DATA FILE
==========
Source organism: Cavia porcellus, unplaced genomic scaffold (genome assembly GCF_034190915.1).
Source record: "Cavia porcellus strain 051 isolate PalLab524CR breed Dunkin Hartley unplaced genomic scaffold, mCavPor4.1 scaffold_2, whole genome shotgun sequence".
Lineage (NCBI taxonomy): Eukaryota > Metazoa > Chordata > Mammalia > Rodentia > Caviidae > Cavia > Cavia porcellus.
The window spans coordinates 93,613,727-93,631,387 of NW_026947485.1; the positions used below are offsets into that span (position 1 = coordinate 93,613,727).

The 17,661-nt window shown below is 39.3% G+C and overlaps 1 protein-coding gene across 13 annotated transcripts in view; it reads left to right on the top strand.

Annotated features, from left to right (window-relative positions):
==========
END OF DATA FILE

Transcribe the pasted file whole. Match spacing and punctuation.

Source organism: Cavia porcellus, unplaced genomic scaffold (genome assembly GCF_034190915.1).
Source record: "Cavia porcellus strain 051 isolate PalLab524CR breed Dunkin Hartley unplaced genomic scaffold, mCavPor4.1 scaffold_2, whole genome shotgun sequence".
Lineage (NCBI taxonomy): Eukaryota > Metazoa > Chordata > Mammalia > Rodentia > Caviidae > Cavia > Cavia porcellus.
The window spans coordinates 93,613,727-93,631,387 of NW_026947485.1; the positions used below are offsets into that span (position 1 = coordinate 93,613,727).

The 17,661-nt window shown below is 39.3% G+C and overlaps 1 protein-coding gene across 13 annotated transcripts in view; it reads left to right on the top strand.

Annotated features, from left to right (window-relative positions):